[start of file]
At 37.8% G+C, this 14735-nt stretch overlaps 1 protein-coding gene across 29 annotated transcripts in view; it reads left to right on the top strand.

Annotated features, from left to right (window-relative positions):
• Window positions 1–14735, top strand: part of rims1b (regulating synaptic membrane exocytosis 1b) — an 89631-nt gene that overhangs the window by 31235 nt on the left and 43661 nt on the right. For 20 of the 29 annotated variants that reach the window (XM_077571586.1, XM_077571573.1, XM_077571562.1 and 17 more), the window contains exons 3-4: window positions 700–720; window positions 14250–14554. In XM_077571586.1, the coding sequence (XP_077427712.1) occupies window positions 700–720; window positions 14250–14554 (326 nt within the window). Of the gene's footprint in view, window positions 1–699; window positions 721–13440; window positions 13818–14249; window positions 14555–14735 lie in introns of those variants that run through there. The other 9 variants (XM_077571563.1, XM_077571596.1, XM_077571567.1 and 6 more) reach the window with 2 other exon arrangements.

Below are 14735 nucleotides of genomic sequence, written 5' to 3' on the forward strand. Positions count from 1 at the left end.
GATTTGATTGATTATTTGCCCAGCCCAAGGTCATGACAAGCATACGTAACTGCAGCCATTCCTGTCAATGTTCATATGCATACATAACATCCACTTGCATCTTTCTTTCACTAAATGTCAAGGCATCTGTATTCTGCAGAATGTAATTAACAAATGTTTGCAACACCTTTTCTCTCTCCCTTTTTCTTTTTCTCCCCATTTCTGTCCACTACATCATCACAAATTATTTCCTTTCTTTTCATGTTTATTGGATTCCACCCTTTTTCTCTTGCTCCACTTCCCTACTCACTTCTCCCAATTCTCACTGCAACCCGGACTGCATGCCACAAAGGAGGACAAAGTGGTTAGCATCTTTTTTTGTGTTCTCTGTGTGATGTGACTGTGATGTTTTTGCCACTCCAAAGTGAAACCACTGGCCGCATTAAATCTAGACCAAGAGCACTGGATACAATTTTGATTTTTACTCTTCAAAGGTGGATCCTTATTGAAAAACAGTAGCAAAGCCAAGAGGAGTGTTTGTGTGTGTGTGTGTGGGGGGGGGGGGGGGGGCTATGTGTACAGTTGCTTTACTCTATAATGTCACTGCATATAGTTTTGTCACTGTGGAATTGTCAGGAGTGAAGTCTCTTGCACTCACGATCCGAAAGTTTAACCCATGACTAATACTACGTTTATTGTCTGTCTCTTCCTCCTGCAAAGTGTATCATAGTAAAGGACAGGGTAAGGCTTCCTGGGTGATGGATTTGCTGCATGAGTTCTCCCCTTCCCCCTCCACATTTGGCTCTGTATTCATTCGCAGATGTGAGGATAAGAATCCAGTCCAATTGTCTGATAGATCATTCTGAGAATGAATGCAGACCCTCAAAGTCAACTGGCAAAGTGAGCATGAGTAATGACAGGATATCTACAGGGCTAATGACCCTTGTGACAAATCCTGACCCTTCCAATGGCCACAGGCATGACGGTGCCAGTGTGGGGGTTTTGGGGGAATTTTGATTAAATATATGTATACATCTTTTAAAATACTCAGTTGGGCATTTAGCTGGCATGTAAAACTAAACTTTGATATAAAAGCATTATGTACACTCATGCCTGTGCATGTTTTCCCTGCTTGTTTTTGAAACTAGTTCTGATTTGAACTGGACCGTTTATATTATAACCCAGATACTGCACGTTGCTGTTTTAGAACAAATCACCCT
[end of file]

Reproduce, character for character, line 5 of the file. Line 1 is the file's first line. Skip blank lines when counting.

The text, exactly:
GATTTGATTGATTATTTGCCCAGCCCAAGGTCATGACAAGCATACGTAACTGCAGCCATTCCTGTCAATGTTCATATGCATACATAACATCCACTTGCATCTTTCTTTCACTAAATGTCAAGGCATCTGTATTCTGCAGAATGTAATTAACAAATGTTTGCAACACCTTTTCTCTCTCCCTTTTTCTTTTTCTCCCCATTTCTGTCCACTACATCATCACAAATTATTTCCTTTCTTTTCATGTTTATTGGATTCCACCCTTTTTCTCTTGCTCCACTTCCCTACTCACTTCTCCCAATTCTCACTGCAACCCGGACTGCATGCCACAAAGGAGGACAAAGTGGTTAGCATCTTTTTTTGTGTTCTCTGTGTGATGTGACTGTGATGTTTTTGCCACTCCAAAGTGAAACCACTGGCCGCATTAAATCTAGACCAAGAGCACTGGATACAATTTTGATTTTTACTCTTCAAAGGTGGATCCTTATTGAAAAACAGTAGCAAAGCCAAGAGGAGTGTTTGTGTGTGTGTGTGTGGGGGGGGGGGGGGGGGCTATGTGTACAGTTGCTTTACTCTATAATGTCACTGCATATAGTTTTGTCACTGTGGAATTGTCAGGAGTGAAGTCTCTTGCACTCACGATCCGAAAGTTTAACCCATGACTAATACTACGTTTATTGTCTGTCTCTTCCTCCTGCAAAGTGTATCATAGTAAAGGACAGGGTAAGGCTTCCTGGGTGATGGATTTGCTGCATGAGTTCTCCCCTTCCCCCTCCACATTTGGCTCTGTATTCATTCGCAGATGTGAGGATAAGAATCCAGTCCAATTGTCTGATAGATCATTCTGAGAATGAATGCAGACCCTCAAAGTCAACTGGCAAAGTGAGCATGAGTAATGACAGGATATCTACAGGGCTAATGACCCTTGTGACAAATCCTGACCCTTCCAATGGCCACAGGCATGACGGTGCCAGTGTGGGGGTTTTGGGGGAATTTTGATTAAATATATGTATACATCTTTTAAAATACTCAGTTGGGCATTTAGCTGGCATGTAAAACTAAACTTTGATATAAAAGCATTATGTACACTCATGCCTGTGCATGTTTTCCCTGCTTGTTTTTGAAACTAGTTCTGATTTGAACTGGACCGTTTATATTATAACCCAGATACTGCACGTTGCTGTTTTAGAACAAATCACCCT